1. Teach students how to prepare a simple, written plan for communicating information (which textbooks often call a “three-point outline” and which I call a “writing skeleton™“).
  2. And make sure students practice preparing a communication plan every time you give them a writing assignment.

Teaching how to make a writing skeleton™ is a quick and easy task. Making sure students practice planning isn’t hard, but it requires you to closely monitor every step of students work. That is tedious, time-consuming, boring, and absolutely necessary if students are going to learn to write well on demand, which is the writing that counts outside school.

A written communication plan has two parts.

In its most basic form, a communication plan has two main parts: a single-sentence assertion of what the planner says is true—which is the thesis the communicator hopes to prove—and a series of between three and five reasons for believing that assertion is true.

The writing skeleton™ format for a basic outline looks like this:

  • A thesis statement (A single sentence that makes an assertion about a topic.)
    • Thesis + because + reason one.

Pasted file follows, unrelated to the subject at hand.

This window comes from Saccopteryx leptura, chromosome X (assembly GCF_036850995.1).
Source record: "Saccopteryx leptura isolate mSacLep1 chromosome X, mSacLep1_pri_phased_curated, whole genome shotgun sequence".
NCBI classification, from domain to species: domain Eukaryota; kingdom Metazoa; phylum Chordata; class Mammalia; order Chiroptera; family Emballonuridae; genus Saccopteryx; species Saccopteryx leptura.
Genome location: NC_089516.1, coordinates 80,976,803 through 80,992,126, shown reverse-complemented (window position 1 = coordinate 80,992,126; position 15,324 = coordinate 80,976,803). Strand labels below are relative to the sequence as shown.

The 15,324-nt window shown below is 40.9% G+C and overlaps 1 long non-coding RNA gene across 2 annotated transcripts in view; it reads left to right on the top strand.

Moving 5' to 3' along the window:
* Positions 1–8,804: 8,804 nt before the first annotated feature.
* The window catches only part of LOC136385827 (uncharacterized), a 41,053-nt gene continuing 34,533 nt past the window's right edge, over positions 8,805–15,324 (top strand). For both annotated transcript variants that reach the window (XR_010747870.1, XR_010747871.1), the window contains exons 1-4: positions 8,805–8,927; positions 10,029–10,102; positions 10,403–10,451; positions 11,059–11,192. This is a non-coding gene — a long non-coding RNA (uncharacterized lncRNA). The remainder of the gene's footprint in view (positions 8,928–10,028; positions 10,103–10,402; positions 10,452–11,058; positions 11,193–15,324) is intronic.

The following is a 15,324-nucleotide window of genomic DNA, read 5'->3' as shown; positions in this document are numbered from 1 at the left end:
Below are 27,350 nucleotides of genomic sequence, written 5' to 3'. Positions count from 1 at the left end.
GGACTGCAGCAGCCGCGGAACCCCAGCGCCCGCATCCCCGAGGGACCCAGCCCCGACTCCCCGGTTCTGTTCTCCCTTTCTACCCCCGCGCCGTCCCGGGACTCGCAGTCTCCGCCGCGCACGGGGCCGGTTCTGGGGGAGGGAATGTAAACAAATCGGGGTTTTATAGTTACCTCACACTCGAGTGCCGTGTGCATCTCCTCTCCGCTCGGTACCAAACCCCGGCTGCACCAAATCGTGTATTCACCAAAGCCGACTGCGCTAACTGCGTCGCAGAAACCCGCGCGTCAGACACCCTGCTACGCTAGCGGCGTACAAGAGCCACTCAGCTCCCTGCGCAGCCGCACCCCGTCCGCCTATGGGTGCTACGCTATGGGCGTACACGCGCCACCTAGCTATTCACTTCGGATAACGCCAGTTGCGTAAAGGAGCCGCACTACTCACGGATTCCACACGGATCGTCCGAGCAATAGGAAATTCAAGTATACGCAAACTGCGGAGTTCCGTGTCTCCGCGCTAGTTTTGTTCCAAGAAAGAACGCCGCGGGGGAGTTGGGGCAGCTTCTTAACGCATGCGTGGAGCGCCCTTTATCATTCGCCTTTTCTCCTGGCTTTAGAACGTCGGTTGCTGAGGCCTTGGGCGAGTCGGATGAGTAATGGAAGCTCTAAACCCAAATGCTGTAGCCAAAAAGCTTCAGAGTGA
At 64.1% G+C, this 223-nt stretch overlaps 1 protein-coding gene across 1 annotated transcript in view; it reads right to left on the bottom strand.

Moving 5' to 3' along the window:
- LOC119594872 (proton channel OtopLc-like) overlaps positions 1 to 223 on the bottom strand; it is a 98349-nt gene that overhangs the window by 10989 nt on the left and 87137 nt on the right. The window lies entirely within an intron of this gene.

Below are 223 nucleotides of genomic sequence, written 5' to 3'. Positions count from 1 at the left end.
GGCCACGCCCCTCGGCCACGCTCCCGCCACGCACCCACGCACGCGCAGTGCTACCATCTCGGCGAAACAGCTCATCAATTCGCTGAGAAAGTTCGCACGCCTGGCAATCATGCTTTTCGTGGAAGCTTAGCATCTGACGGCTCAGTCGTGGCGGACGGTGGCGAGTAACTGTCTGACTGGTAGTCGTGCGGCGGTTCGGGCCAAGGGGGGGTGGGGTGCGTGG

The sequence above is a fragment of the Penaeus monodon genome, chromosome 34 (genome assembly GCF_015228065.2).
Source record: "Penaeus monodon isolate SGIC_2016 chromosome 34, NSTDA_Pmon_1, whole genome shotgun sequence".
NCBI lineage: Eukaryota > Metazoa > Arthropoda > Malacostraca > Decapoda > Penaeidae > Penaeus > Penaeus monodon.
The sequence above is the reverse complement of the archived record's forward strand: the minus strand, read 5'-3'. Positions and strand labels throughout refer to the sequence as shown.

• Thesis + because + reason two.
    • Thesis + because + reason three.

You can teach the writing skeleton™ format to students as young as middle school by using an example of something students of their age might want to convince someone about. Middle schoolers might want to convince their parents to let them have a dog; high school students might want to convince their school administration to let them hold a fund-raiser at the school for non-school organization.

Although I don’t normally recommend having students write about topics that are not course-specific, having students plan how to convince someone to do something for them can be a useful introduction to using a writing skeleton™. When students feel a personal stake in the success of the communication, it is relatively easy to make them realize that to be convincing, they must look at their proposal from the perspective of the person(s) they need to convince.

Craft topics that encourage planning.

For most students, the tricky part of writing is deciding on something to write about. By write about, I don’t mean just a topic, like peanuts or presidential debates. What students write about must be an idea that:

  • Is expressed in a full sentence.
  • Elicits differing viewpoints.
  • Has been discussed by knowledgeable people willing to share their insights publicly.
  • Is worth spending time discussing.

The best way to make sure students have good writing topics is to craft them yourself. That way you can be sure topics students write about are relevant to other required topics in your curriculum. Once you’ve taught the general plan, you should have no trouble thinking up a legitimate, class-related topic on which to have students develop a communication plan. However, if you’re still baffled by how to craft course-related writing topics, you may want to take a look at my books of ELA writing prompts, each prompt wrapped in a writing lesson:

  • Ready, Set, Write: 20 writing prompts on ELA topics for teens and adults who are not yet competent writers